When working with a measurement variable, the Kruskal–Wallis test starts by substituting the rank in the overall data set for each measurement value. The smallest value gets a rank of \(1\), the second-smallest gets a rank of \(2\), etc. Tied observations get average ranks; in this data set, the two \(F_{ST}\) values of \(-0.005\) are tied for second and third, so they get a rank of \(2.5\).

gene | class | F_{ST} |
Rank (DNA) | Rank (Protein) |
---|---|---|---|---|

CVJ5 | DNA | -0.006 | 1 | |

CVB1 | DNA | -0.005 | 2.5 | |

6Pgd | protein | -0.005 | 2.5 | |

Pgi | protein | -0.002 | 4 | |

CVL3 | DNA | 0.003 | 5 | |

Est-3 | protein | 0.004 | 6 | |

Lap-2 | protein | 0.006 | 7 | |

Pgm-1 | protein | 0.015 | 8 | |

Aat-2 | protein | 0.016 | 9.5 | |

Adk-1 | protein | 0.016 | 9.5 | |

Sdh | protein | 0.024 | 11 | |

Acp-3 | protein | 0.041 | 12 | |

Pgm-2 | protein | 0.044 | 13 | |

Lap-1 | protein | 0.049 | 14 | |

CVL1 | DNA | 0.053 | 15 | |

Mpi-2 | protein | 0.058 | 16 | |

Ap-1 | protein | 0.066 | 17 | |

CVJ6 | DNA | 0.095 | 18 | |

CVB2m | DNA | 0.116 | 19 | |

Est-1 | protein | 0.163 | 20 |

To use the following formula, there is one new notation: R_{group}. This is the sum of the ranks for that group. Otherwise, you've seen all of this before!

\[H = \left[\left(\dfrac{12}{(N * (N = 1)} \right) * \left( \sum{\dfrac{R_{group}^2}{n_{group}}} \right) \right] - \left( 3 * (N = 1) \right) \nonumber \]

You calculate the sum of the ranks for each group (R_{group}), then the test statistic, \(H\). For the example data, You add the 6 ranks for the first group (\(\sum = 60.5 \)) and the 14 ranks for the second group (\(\sum = 149.5 \)), then follow the rest of the formula to get to \(H\) = 0.04.

## Make the Decision

The Kruskall-Wallis uses the Table of Critical Values of Chi-Square, which can be found on a page in the Chi-Square chapter, or you can find the link in the Common Tables of Critical Values page at the end of this textbook. To use this table, the Degrees of Freedom for Kruskal-Wallis is k-1 (\(df = k - 1\)) in which k is the number of groups.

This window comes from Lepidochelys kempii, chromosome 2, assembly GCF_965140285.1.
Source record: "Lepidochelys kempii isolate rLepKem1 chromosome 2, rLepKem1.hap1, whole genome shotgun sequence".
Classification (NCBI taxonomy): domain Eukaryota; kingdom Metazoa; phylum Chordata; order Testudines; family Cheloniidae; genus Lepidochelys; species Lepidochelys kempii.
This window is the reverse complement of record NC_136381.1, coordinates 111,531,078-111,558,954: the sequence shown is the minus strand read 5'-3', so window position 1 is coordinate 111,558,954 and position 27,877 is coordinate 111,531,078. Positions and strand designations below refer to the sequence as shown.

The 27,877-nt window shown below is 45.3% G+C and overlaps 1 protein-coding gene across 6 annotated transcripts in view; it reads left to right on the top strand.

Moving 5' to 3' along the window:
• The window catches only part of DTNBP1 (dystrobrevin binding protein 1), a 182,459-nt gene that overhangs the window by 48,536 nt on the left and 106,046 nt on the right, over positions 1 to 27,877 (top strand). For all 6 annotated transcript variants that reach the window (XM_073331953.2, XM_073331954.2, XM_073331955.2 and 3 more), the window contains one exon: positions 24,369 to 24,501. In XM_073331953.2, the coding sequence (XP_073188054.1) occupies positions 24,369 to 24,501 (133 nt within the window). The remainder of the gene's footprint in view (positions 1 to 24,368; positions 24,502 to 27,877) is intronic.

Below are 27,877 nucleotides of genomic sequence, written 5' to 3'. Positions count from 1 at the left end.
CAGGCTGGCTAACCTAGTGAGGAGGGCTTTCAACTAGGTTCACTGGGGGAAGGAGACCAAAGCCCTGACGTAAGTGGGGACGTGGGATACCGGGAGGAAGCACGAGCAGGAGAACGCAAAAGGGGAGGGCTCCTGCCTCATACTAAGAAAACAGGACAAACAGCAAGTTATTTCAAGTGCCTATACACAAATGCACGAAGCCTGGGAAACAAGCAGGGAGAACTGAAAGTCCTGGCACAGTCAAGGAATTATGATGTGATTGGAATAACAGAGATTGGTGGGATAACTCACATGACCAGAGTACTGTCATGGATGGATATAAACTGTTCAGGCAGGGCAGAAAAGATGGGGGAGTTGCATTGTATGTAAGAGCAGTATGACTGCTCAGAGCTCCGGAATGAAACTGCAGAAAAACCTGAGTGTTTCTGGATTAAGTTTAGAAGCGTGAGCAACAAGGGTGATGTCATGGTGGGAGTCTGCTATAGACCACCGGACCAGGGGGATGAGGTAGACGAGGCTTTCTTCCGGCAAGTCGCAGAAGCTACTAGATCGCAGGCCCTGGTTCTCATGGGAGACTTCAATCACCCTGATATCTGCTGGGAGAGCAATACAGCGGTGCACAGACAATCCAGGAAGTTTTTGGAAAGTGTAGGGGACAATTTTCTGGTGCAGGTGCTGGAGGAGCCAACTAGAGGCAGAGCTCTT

In our example above, we have two groups (protein or DNA), so the Degrees of Freedom would be 2 (\(df = k - 1 = 3 - 1 = 2\)). The critical value for an probability of 0.05 for \(H(2)\) = 5.991, so we would retain the null hypothesis and say that there is not a difference in mean ranks for these two groups.

If you do find a significant difference in the ranks and you have more than two groups, you should run a Mann-Whitney U (discussed previously in the chapter on independent samples t-test analysis) as a pairwise comparison of each pair of ranks.

## Assumptions

The Kruskal–Wallis test does NOT assume that the data are normally distributed; that is its big advantage. If you're using it to test whether the medians are different, it does assume that the observations in each group come from populations with the same shape of distribution, so if different groups have different shapes (one is skewed to the right and another is skewed to the left, for example, or they have different variances), the Kruskal–Wallis test may give inaccurate results (Fagerland and Sandvik 2009). If you're interested in any difference among the groups that would make the mean ranks be different, then the Kruskal–Wallis test doesn't make any assumptions.

Heteroscedasticity is one way in which different groups can have different shaped distributions. If the distributions are heteroscedastic, the Kruskal–Wallis test won't help you; instead, you should use Welch's *t*–test for two groups, or Welch's ANOVA for more than two groups; both of these are beyond the scope of this textbook but many statistical software packages will run these analyses.

## References

McDonald, J.H., B.C. Verrelli and L.B. Geyer. 1996. Lack of geographic variation in anonymous nuclear polymorphisms in the American oyster, *Crassostrea virginica.* Molecular Biology and Evolution 13: 1114-1118.

## Contributor

John H. McDonald (University of Delaware)